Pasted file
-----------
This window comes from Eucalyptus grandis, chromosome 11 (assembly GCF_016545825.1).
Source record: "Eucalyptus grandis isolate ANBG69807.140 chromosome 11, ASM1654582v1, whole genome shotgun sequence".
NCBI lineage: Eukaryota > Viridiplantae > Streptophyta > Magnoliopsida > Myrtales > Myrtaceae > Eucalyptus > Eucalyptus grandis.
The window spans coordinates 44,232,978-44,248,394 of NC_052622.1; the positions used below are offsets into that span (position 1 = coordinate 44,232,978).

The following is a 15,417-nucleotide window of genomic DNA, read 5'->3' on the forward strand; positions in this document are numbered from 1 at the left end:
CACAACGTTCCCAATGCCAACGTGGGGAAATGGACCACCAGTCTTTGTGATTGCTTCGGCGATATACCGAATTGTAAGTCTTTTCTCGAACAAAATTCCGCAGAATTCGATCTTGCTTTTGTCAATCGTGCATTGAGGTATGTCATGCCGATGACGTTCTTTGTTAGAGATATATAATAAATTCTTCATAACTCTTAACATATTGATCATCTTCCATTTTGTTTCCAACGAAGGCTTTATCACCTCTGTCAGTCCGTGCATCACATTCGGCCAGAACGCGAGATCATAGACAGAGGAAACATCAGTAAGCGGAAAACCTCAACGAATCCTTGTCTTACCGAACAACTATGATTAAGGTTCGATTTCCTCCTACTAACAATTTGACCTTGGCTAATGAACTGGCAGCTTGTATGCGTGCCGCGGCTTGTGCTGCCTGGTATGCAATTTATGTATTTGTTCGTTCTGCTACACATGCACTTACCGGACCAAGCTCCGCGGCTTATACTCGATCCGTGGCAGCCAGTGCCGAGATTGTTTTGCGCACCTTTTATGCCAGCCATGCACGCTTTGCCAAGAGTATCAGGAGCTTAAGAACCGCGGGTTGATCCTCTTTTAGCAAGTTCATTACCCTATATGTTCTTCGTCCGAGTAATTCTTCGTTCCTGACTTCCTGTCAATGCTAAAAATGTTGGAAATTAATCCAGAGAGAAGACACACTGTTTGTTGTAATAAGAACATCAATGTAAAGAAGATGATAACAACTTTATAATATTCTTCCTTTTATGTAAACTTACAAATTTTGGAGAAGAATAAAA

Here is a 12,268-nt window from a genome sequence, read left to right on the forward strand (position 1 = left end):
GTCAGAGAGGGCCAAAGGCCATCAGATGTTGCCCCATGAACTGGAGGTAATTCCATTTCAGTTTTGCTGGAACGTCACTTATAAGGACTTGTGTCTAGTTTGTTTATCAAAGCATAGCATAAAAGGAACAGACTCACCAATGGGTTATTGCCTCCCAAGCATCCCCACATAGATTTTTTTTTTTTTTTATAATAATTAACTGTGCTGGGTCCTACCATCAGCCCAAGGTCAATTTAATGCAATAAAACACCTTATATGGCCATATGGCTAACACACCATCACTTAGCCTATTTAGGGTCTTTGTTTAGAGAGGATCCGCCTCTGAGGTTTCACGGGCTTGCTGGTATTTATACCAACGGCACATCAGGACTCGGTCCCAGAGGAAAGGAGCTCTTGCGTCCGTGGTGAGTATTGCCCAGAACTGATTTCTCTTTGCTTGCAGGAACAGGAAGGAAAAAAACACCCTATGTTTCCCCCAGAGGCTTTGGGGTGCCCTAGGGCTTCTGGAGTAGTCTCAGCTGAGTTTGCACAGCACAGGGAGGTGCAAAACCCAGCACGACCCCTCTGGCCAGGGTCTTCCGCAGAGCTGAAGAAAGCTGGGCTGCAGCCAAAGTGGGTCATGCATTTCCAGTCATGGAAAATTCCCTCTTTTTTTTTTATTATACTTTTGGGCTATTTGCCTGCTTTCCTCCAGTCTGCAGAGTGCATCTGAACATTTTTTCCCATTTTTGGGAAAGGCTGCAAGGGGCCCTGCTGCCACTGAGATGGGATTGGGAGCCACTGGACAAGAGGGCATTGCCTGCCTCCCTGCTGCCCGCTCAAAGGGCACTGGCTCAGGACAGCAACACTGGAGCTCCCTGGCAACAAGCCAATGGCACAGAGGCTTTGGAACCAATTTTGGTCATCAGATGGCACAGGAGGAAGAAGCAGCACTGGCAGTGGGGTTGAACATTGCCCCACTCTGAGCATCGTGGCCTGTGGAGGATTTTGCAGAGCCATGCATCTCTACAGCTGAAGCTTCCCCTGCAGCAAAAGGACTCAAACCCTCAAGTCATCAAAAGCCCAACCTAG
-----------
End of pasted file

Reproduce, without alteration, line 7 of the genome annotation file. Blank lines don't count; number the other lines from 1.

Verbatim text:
Here is a 12,268-nt window from a genome sequence, read left to right on the forward strand (position 1 = left end):